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Please use this identifier to cite or link to this item: http://bura.brunel.ac.uk/handle/2438/6341

Title: Integrated testing strategy for the study of the effects of the human pharmaceutical dutasteride on fish
Authors: Margiotta-Casaluci, Luigi
Advisors: Sumpter, JP
Keywords: Environmental toxicology
Pharmaceuticals in the environment
Fish endocrinology
Endocrine disruptions
Read-across hypothesis
Publication Date: 2011
Publisher: Brunel University Institute for the Environment PhD Theses
Abstract: In recent years, a growing number of human pharmaceuticals have been detected in the aquatic environment, generally at low concentrations (sub-ng/L to low μg/L). These compounds are characterised by highly specific mechanisms of action, high potency and prolonged activity in order to minimise dosing requirements and potential toxicity in patients. Among the various classes of pharmaceuticals, steroids and anti-steroids are widely used, as shown by the analysis of their clinical use carried out at the beginning of this Ph.D. project. Although the amounts used are much lower than the amounts of some other pharmaceuticals (e.g. analgesics), their ability to affect important physiological processes in fish (e.g. reproduction) at very low concentrations (ng/L) suggest that this class of compounds should represent a high priority for ecotoxicological research. In particular, this Ph.D. project addressed the question of whether or not dutasteride, a human pharmaceutical mainly used to treat benign prostatic hyperplasia, may cause adverse effects in the teleost fathead minnow (Pimephales promelas) by inhibiting the activity of both isoforms of 5α-reductase (5αR), the enzyme which convert testosterone into dihydrotestosterone (DHT). The theoretical framework used to guide the design of the experimental studies was based on the combination of several conceptual approaches, including the study of the evolutionary degree of conservation and functionality of the drug target in non-target species, and the cross-species extrapolation of pharmacological and toxicological information generated during pre-clinical and clinical studies in mammals during drug development. The results obtained during the first phase of this Ph.D. project strongly suggested that DHT has a physiological role in the fathead minnow. In fact, 5αRs are evolutionary conserved in this species, 5αRs genes are expressed in tissues such as the testis, and DHT circulates in fathead minnow plasma at concentrations similar to those detected in humans. These findings represented the rationale for testing the effects of dutasteride in the fathead minnow. Dutasteride caused significant adverse effects in all the in vivo studies performed in order to evaluate its potential toxicity on fish, including early life stage and short term reproduction studies, and all the tested life stages were sensitive to the inhibition of 5αRs activity; however, none of the observed adverse effects occurred at concentrations of exposure lower than 32 μg/L (measured concentration). The results also showed that female fish are highly sensitive to disruption of the androgenic pathways, highlighting their utility for the evaluation of potential adverse effects caused by anti-androgens on fish. In conclusion, the results presented in this Thesis suggest that, at present, the potential presence of dutasteride in the environment does not represent a risk to wild fish populations, due to the high concentrations required to elict significant adverse effect (LOEC = 32 μg/L) and the low volume of drug prescribed every year (5.07 kg in UK in 2006). However, the high bioaccumulation factor of dutasteride suggest that further studies should be conducted to elucidate the role played by the bioaccumulation process in the toxicity responses observed in fish.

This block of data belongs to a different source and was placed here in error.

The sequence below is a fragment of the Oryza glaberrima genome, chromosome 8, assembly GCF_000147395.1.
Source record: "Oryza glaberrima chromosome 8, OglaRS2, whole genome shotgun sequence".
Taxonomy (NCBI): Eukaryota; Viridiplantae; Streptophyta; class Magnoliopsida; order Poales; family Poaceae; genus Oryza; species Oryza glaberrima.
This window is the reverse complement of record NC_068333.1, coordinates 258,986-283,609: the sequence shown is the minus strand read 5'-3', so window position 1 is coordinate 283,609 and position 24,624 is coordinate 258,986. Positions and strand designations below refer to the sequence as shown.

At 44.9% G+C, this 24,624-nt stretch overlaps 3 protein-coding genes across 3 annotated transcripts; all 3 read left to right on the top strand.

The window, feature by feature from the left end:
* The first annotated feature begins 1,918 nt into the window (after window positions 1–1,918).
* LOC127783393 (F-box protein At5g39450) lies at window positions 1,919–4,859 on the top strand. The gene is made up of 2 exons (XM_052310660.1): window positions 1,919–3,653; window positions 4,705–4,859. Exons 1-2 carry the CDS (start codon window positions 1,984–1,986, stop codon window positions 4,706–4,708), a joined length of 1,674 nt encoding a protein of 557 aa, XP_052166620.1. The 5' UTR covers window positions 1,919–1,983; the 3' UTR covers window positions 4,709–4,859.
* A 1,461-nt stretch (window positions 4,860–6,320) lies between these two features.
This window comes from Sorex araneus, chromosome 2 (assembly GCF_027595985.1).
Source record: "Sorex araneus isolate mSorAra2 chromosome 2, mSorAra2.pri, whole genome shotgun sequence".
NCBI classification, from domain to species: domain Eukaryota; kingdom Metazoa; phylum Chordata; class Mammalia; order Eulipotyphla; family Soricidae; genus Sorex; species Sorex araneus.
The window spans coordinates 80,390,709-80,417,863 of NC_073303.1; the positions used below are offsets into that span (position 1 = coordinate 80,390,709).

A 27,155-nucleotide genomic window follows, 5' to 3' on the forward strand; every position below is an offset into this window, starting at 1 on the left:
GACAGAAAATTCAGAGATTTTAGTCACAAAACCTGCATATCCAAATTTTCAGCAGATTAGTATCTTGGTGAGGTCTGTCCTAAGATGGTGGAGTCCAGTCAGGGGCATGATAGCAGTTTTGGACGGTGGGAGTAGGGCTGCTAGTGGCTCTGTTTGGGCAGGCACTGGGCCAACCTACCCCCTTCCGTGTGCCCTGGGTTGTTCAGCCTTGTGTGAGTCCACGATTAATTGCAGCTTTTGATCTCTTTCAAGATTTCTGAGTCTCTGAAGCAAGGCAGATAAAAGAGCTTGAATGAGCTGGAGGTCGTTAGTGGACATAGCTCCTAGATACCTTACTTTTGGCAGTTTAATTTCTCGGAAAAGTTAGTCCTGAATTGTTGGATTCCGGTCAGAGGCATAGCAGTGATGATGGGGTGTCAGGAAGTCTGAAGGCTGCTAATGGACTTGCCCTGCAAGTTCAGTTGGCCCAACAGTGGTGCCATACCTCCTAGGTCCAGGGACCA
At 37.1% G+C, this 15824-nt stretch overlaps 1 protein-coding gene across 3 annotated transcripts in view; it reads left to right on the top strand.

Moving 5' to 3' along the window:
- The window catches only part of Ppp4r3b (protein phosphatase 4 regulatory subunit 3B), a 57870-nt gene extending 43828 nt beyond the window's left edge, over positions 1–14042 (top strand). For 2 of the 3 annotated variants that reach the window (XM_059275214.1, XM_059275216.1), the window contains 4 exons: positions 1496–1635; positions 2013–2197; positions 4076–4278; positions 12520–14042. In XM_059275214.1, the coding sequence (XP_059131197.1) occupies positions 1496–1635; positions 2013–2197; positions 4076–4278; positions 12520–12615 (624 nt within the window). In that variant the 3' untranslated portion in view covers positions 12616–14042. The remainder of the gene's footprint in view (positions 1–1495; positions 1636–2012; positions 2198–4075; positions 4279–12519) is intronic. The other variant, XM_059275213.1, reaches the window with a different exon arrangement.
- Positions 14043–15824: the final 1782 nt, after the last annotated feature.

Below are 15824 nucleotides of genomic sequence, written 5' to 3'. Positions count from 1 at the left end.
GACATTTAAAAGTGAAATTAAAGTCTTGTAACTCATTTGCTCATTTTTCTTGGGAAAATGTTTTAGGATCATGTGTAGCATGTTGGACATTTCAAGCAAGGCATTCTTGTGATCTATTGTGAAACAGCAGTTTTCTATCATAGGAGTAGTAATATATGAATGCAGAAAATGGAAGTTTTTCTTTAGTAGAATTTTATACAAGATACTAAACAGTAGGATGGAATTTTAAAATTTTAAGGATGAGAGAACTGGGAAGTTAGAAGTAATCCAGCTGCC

Description: This thesis was submitted for the degree of Doctor of Philosophy and awarded by Brunel University.
Sponsorship: This work is funded by GlaxoSmithKline
URI: http://bura.brunel.ac.uk/handle/2438/6341
Appears in Collections:Institute for the Environment Theses
Biosciences

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